Some common rotator cuff rehabilitation exercises include:

  • External rotation: Stand with your elbow pinned to your side and a resistance band looped around your wrist. Rotate your arm outward, keeping your elbow immobile. Perform 2-3 sets of 10-15 reps.

  • Doorway stretch: Stand in a doorway and place your forearm against the door frame. Lean forward until you feel a stretch in the front of your shoulder. Hold for 30 seconds. Repeat 2-3 times.

  • Side lying external rotation: Lie on your side with your arm pinned beneath you and elbow bent 90 degrees. Keeping your elbow on the floor, raise your hand toward the ceiling as far as you can. Lower back down and repeat 10-15 times.

  • Scapular retraction: Sit or stand holding a resistance band straight out in front of you. Pull the band back, squeezing your shoulder blades together. Hold for 5 seconds, then relax. Complete 2-3 sets of 10-15 reps.

  • Prone horizontal abduction: Lie on your stomach with your arm hanging straight down off the side of a table or bed. Keeping your elbow straight, raise your arm out to the side. Hold for 2 seconds, lower, and repeat 10 times.

It’s important to start rehabilitation exercises slowly to avoid further injury. A physical therapist can recommend the appropriate exercises and reps based on your specific condition. With time and consistency, these strengthening exercises can help you return to throwing pain-free.

Returning to Pitching

Baseball Pitcher

Gradual progression is key when returning to pitching after a bicep injury. It’s important that pitchers follow a structured throwing program under the supervision of their doctor or physical therapist. This allows the arm to rebuild strength and range of motion in a controlled, progressive manner.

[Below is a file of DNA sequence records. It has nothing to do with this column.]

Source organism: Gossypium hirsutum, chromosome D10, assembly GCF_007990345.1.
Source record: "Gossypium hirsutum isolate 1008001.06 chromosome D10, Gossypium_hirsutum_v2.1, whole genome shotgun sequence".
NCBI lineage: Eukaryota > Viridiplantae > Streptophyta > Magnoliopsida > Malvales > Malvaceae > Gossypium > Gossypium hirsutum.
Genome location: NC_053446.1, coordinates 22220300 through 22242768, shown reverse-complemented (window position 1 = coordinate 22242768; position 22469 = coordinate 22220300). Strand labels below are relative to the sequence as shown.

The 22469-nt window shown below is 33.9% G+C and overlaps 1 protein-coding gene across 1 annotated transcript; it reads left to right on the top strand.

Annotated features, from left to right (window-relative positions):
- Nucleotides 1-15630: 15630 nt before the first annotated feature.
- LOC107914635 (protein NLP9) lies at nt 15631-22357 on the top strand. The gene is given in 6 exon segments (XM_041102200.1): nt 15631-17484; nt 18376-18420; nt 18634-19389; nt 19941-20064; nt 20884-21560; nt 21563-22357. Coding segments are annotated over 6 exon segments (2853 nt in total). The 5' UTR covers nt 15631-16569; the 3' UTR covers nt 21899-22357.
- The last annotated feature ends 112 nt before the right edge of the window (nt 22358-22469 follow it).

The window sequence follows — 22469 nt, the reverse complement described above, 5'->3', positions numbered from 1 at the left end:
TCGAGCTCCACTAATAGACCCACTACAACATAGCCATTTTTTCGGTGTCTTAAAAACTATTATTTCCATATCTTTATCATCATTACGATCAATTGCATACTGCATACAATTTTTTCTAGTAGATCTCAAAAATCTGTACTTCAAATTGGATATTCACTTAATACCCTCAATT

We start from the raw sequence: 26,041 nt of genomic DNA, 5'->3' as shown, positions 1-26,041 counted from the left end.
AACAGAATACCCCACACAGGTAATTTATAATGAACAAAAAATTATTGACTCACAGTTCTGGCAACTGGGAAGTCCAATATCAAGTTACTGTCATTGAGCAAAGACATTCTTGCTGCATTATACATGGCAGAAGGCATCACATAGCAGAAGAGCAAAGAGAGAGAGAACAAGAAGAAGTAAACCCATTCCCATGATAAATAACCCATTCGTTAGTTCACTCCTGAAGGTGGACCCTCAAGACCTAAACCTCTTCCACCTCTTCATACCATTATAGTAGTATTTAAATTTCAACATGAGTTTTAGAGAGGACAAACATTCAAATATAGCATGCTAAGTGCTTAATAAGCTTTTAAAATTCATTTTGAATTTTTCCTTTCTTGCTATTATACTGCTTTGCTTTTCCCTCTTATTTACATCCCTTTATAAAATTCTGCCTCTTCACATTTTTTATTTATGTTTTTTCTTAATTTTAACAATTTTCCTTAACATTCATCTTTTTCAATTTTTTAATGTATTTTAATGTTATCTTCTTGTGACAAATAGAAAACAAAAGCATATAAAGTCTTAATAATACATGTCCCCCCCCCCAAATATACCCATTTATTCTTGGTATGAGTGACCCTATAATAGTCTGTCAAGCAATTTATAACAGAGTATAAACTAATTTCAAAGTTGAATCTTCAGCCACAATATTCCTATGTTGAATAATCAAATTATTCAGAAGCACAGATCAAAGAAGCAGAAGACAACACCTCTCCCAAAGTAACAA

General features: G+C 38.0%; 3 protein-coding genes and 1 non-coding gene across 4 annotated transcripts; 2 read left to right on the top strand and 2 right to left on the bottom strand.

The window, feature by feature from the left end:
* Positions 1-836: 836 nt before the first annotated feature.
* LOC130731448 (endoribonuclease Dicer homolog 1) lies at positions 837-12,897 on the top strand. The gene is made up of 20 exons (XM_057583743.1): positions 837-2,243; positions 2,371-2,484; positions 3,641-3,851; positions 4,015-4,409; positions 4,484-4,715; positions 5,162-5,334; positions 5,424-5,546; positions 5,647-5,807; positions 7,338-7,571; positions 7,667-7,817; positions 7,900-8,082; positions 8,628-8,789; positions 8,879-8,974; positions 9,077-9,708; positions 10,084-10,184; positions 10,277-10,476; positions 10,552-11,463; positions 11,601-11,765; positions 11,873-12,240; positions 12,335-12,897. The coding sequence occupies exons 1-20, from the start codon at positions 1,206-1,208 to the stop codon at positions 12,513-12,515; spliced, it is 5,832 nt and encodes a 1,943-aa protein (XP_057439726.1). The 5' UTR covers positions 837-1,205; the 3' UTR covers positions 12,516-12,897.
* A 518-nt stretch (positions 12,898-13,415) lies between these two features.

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Most return to throwing programs start with simple range of motion exercises and light tossing at short distances. The distance and intensity is slowly increased over 4-6 weeks or longer. A typical program may start tossing from 45 feet and advance 15 feet at a time up to 120 feet before throwing from the mound.

It usually takes 3-6 months or longer for a pitcher to make a full recovery and safely return to competitive pitching after a biceps injury. Pitchers must be patient and not advance too quickly in the throwing program, which could lead to re-injury. Close monitoring by a doctor is important to ensure each step of the progression is tolerated before advancing. With a slow, gradual approach, most pitchers can successfully return to the mound.

FAQs

Can bicep pain be a sign of a more serious injury?

A: Yes, persistent or severe bicep pain could indicate an underlying issue, such as tendinitis or a muscle strain. Consult a healthcare professional for a proper diagnosis.

Is it normal to experience some discomfort after pitching?

A: Mild soreness is normal, especially for pitchers who are actively training. However, persistent or acute pain should be addressed promptly.

How can I know if my pitching mechanics are causing the pain?

A: Work with a qualified coach who can analyze your pitching mechanics. Video analysis can also provide insights into any flaws in your technique.

Conclusion

Bicep pain when throwing a baseball is a common challenge, but with the right understanding and preventive measures, you can minimize discomfort and optimize your performance on the mound. Whether you’re a seasoned pitcher or a recreational player, prioritizing proper warm-up, focusing on mechanics, and incorporating strength training into your regimen will contribute to a healthier and more enjoyable baseball experience.

Don’t let bicep pain keep you sidelined – pitch without the pain and continue to enjoy the exhilarating game of baseball.

Adrian Cook
Adrian Cook

Hello, I'm Adrian Cook, and I am the author of BaseballMatchDay.com. I have a deep-rooted connection to baseball as I was once an avid player of the sport. Baseball has always held a special place in my heart, and my personal experiences as a player have shaped my understanding and love for the game. Having been on the field, I intimately understand the intricacies, challenges, and joys that come with playing baseball. It is this firsthand experience that allows me to bring a unique perspective to the content I create.